Prolific low-budget horror producer Jason Blum had a good year at the box office in 2013, with The Purge and Insidious: Chapter 2 performing well financially; even the less popular Keri Russell alien invasion thriller Dark Skies was able to turn a profit, thank to its relatively small cost. 2014 is already look bright for Blum, who has two Paranormal Activity movies, a sequel to The Purge and the board game spinoff Ouija arriving next year.
Insidious: Chapter 3 isn't scheduled for release until 2015, but that hasn't prevented Blum from looking ahead to what comes afterwards. In addition, the producer has confirmed that a found-footage installment in the Amityville Horror franchise still has a beating pulse, even though it's been some two years since the project was indefinitely shelved.
Eventually, the talk turned to the possibility of an Insidious TV spinoff down the line:
"I’d like to do that. I don’t think you can do that while we’re still making movies. Now Leigh [Whannel] is writing the third Insidious, so we have to see how far we can take the series of movies […] but I believe very strongly that once that kind of comes to a close you can do a series, and I think soon we’ll be in a place where you can have a series at the same time. Although right now people are too nervous to have that."
Insidious does lend itself to a TV series format, more so now (SPOILERS) that the story of the haunting of the Lambert family has (for all intents and purposes) been concluded and the franchise will (seemingly...) henceforth follow the adventures of bumbling paranormal investigators Specs (Whannel) and Tucker (Angus Sampson), along with the friendly ghost of Elise (Lin Shaye). A TV spinoff might essentially amount to the Insidious version of The Real Ghostbusters animated series.
Blum's previous attempts to export the found-footage cinema format to the small screen did not prove fruitful either creatively or financially, between the short-lived The River TV series and the decidedly mixed reception for the Syfy mini-series, Stranded (both of which rely on a variation of the Blumhouse staple do-it-yourself aesthetic).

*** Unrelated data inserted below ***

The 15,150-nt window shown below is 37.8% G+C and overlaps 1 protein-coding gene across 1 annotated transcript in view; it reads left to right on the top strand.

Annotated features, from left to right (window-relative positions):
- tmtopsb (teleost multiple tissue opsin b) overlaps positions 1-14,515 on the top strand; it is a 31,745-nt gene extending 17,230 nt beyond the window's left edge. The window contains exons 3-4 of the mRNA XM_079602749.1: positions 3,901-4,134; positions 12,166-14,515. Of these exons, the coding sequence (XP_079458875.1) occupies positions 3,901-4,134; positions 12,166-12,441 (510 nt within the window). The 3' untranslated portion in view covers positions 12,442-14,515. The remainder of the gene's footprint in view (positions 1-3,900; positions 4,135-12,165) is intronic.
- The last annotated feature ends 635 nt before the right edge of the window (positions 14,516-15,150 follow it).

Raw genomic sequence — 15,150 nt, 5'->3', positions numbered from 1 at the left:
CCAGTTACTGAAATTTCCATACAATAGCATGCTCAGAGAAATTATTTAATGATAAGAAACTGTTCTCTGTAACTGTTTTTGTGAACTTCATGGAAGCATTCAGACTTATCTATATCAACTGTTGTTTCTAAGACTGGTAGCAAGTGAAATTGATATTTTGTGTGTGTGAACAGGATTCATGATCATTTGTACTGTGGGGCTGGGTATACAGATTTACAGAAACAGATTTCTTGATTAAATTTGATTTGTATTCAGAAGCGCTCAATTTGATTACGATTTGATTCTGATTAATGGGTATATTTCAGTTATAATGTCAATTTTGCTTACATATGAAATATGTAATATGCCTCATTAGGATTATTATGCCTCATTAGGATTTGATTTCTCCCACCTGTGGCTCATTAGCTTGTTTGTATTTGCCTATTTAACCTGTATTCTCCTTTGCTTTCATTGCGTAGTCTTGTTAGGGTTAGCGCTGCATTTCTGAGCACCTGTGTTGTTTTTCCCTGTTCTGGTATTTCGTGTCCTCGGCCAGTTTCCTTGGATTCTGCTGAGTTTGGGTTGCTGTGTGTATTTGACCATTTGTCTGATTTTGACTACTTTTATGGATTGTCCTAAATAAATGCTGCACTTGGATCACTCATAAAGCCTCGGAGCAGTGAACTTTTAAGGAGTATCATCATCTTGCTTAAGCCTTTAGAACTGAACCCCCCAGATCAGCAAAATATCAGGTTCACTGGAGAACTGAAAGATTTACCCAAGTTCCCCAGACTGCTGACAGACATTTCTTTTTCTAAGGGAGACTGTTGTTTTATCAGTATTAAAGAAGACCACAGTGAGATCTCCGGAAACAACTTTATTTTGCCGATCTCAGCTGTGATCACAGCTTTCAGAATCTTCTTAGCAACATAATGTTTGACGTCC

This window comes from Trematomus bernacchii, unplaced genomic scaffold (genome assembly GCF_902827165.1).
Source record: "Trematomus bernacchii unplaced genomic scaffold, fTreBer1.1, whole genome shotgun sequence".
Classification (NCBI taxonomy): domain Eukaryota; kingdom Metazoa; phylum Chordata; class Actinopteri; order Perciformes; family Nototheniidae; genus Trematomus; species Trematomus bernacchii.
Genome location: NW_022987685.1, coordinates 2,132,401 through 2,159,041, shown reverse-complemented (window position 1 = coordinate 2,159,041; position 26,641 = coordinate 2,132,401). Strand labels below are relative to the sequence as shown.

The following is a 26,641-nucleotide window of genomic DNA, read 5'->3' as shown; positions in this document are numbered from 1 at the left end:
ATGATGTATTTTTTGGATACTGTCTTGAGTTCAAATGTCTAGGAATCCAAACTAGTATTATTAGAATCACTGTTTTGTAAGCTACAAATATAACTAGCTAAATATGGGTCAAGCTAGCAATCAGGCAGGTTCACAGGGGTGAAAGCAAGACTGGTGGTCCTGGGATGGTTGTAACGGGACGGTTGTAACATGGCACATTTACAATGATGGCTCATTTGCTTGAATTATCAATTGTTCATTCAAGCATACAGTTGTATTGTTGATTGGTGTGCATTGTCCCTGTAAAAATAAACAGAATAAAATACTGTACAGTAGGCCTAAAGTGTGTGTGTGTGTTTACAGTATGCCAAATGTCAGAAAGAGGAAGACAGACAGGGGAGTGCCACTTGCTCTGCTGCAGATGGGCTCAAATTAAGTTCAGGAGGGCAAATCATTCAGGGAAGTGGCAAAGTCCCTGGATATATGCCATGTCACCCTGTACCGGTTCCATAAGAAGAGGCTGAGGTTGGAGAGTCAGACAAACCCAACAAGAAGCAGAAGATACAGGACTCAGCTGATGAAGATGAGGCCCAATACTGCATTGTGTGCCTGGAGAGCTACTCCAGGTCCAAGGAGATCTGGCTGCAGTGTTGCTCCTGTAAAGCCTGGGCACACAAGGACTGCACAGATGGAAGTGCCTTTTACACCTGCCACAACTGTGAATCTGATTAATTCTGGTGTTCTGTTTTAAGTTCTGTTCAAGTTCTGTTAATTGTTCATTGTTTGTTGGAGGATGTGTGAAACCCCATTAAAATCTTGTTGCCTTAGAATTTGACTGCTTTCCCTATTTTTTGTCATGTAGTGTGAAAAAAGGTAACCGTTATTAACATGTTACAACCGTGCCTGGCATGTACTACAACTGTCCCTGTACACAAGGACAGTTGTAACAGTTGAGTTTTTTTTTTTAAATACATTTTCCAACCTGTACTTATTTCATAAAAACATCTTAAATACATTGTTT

He is currently developing a new horror/thriller series called Eye Candy, featuring a pilot directed by Catherine Hardwicke (Twilight). However, even if that show fails to takeoff, Blumhouse Productions might not need to tweak its 'parameters' for a potential Insidious TV spinoff (even one that involves brand-new characters), since the movies' low-budget concept - which is not found-footage - doesn't come with the same limitations.
However, as far as film goes, found-footage is still par the course for Blumhouse projects. Case in point, Blum dismissed rumors that the long-mooted Amityville Horror: The Lost Tapes project had been permanently put out to pasture:
"Nope. Still going, still going, still going, still going. We’re going to make that movie and it’s very cool. But I don’t quite know yet when."
For those who have forgotten - it has been a couple years after all - The Lost Tapes will apparently shed a light on what happened when "an ambitious female television news intern" decided to investigate the truth behind the infamous Amityvillle 'incident' in 1976, as revealed through recovered footage. As it were, Amityville Horror isn't the only iconic horror franchise that could get a found-footage makeover in the near future, as the next Friday the 13th installment (releasing in 2015) is rumored to use the format.
Of course, public interest in the Amityville Horror property received a bit of a boost, after the real-life event which inspired it was referenced in the closing minutes of this year's other hit from Insidious director James Wan, The Conjuring (though, the sequel to that spooky flick is headed in a different direction). That may offer further assurance that The Lost Tapes will eventually see the light of day.
Are you interested in seeing either an Insidious TV series and/or Amityville Horror: The Lost Tapes?
Insidious: Chapter 3 open in theaters on April 3rd, 2015.
Source: Crave Online